I look at my best friends and don’t see the wrinkles or shadows that a stranger might see. I see the bright-eyed, bushy-tailed lovebugs I’ve adored for years–decades, in many cases. The people I’ve laughed with, cried with, fought with, launched mischief with on the dancefloor, in the sandbox, on each other’s couches and in each other’s kitchens. This is the unique value of lifelong peers. We see each other’s common denominators through all the trappings. We see each other’s souls. Last night I came home giddy from my first-ever tap class and a bevy of dearhearts immediately texted to kvell, regardless of their days’ exhaustion and frustration. This is how it is. We cheer each other’s triumphs and check in when times are tough. We don’t require each other to be happy but are so very glad when we we are. I love you, pretty people, and as we enter a terrifying new era, I’m grateful to have your arms to clutch.
2016 took far more than its fair share of entertainment icons, and we’re still reeling from the late-December twin deaths of Carrie Fisher and Debbie Reynolds. Though the women’s dual departure was devastating, it was hardly shocking to anyone familiar with their powerful entwinement; the two Hollywood royals even lived on the same compound at the time of their deaths. In their wake, they leave an extraordinary body of work – not just on celluloid but in print. (Fisher’s The Princess Diarist, an account of her portrayal of Princess Leia in the original “Star Wars” movie, was published only a week before she died.) Here’s a rundown of their three best tomes.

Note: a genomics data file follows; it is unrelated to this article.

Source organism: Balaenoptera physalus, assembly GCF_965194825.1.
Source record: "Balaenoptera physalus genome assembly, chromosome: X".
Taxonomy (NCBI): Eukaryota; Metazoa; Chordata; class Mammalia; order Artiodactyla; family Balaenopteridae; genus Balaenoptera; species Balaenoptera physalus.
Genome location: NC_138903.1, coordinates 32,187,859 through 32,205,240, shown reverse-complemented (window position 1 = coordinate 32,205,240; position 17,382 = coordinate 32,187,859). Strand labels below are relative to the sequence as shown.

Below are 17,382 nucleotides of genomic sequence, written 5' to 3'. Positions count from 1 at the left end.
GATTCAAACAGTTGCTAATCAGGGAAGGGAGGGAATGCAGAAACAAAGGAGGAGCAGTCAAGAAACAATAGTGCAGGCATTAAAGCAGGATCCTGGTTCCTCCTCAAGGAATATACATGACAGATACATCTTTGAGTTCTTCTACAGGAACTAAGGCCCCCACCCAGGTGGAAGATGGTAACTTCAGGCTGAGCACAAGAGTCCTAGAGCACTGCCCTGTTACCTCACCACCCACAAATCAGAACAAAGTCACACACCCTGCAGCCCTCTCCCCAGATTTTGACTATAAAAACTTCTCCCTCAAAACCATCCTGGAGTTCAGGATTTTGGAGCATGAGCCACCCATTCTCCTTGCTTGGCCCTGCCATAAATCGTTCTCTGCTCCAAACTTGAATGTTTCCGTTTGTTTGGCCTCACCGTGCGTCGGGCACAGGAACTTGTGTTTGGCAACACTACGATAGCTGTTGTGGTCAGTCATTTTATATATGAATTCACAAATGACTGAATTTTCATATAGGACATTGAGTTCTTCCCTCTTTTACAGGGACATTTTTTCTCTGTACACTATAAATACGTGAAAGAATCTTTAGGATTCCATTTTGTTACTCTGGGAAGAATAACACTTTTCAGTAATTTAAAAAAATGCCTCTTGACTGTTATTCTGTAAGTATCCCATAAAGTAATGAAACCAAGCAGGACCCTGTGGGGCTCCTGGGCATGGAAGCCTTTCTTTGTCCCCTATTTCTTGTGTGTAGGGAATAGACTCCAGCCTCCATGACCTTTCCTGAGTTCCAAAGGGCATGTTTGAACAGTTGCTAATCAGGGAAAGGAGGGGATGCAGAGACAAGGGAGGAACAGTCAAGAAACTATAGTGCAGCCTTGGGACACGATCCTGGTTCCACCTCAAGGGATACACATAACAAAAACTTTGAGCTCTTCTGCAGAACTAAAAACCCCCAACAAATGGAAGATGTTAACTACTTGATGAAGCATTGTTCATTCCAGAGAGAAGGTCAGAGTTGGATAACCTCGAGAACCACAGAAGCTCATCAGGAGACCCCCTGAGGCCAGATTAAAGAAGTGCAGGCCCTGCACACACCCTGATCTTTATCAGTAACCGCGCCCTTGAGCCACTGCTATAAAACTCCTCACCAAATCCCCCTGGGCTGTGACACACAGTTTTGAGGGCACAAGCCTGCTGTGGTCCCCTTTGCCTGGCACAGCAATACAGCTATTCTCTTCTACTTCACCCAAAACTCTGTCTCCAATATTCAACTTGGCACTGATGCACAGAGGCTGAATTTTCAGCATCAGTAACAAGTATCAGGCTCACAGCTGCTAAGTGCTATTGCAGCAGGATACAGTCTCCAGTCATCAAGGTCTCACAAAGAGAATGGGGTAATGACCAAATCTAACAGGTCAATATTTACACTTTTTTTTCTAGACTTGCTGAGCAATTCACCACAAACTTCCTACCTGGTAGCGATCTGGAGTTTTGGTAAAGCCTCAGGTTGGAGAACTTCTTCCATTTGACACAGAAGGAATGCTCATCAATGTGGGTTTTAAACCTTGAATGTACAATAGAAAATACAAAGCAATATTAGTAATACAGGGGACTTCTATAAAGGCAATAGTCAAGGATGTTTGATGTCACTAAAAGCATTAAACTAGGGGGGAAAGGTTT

Published in 2013, this memoir picks up where Reynolds’s first memoir, Debbie: My Life, leaves off. I’m a fan of that 1988 book; in it, she dishes hard about how ex-husband, crooner Eddie Fisher, famously left her with two young kids for Elizabeth Taylor after the death of Taylor’s husband Mike Todd, also Fisher’s best friend. (The two couples were so close that Carrie’s brother Todd is named after the late movie producer.) But Unsinkable is even juicier, and, given that it achieves the same breathless candor as its predecessor (which was co-written with David P. Columbia), I suspect Debbie merely relied on ghostwriters to organize her thoughts. Continue Reading →